The good news: Elite colleges are admitting increasing numbers of disadvantaged students. The bad news: They will likely under-earn their peers by significant margins, says a new study out in the Journal of Higher Education.
“Education is not the equalizer that many people think it is,” noted researcher Anna Manzoni, an associate professor of sociology at North Carolina State University. “We like to think that if someone makes it to college and becomes a lawyer or doctor, they have ‘made it.’ But what we see is that even earning an advanced degree is unlikely to put you on the same professional footing as someone who earned the same degree but started higher on the social ladder.”
Manzoni studied the earnings of 56,819 college graduates while tracking their parents’ education levels. She found that if, say, two doctors earn medical degrees, but one had parents with advanced degrees and the other did not, the latter would earn less on average. For men, the effect is strong across all education levels. For women, it’s higher among those with four-year degrees, and the effect largely disappears for women with advanced degrees.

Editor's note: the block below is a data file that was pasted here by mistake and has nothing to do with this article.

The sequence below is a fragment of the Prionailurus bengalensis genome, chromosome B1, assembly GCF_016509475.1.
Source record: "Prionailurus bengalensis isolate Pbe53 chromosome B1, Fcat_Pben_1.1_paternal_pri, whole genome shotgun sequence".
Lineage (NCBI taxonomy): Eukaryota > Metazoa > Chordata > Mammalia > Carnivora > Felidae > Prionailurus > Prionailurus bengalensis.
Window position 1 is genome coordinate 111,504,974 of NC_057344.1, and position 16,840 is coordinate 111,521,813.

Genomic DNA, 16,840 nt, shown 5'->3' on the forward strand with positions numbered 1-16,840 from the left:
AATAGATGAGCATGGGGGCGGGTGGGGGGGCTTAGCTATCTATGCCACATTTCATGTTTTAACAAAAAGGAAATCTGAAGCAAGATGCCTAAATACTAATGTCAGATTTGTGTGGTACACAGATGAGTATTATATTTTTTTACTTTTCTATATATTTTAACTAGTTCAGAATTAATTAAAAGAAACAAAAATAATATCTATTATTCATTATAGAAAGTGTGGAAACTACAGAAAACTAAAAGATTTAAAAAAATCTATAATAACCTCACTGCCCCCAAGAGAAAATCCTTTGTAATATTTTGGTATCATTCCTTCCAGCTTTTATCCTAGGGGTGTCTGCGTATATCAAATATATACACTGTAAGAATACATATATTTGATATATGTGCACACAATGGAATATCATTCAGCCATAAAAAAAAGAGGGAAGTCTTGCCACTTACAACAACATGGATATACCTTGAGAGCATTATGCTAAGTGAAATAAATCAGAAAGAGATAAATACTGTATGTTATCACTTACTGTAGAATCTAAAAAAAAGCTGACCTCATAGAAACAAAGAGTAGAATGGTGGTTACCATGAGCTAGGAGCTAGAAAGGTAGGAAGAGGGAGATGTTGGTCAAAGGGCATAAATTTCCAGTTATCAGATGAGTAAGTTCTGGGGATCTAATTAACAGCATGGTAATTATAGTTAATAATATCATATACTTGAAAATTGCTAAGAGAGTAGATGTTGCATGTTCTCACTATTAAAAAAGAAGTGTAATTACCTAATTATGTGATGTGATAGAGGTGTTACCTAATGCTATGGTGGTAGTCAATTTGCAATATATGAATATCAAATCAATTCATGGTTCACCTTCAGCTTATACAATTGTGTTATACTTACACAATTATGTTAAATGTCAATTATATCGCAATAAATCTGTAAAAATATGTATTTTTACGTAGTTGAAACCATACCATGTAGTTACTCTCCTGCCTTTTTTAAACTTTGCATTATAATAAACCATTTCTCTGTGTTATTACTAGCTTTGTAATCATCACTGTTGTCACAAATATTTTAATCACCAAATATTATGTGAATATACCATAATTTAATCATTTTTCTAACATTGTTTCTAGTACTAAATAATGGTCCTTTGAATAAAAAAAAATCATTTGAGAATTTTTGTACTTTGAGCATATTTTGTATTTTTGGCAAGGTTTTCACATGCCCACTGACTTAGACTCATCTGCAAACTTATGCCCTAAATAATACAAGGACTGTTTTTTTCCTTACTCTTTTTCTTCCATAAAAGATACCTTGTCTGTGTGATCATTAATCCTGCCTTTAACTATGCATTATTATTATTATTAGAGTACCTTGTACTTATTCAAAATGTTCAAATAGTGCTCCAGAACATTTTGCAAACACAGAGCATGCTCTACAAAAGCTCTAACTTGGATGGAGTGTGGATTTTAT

This is a blow to the idea that a college degree erases prior sociodemographic trappings, and the idea that talent, hard work, and opportunities result in professional equality.
This research does not identify the cause of this structural inequality, and Manzoni says that further study is necessary to understand when in careers these differences arise, as well as the impact of factors like professional specialities, and access to capital, or social connections.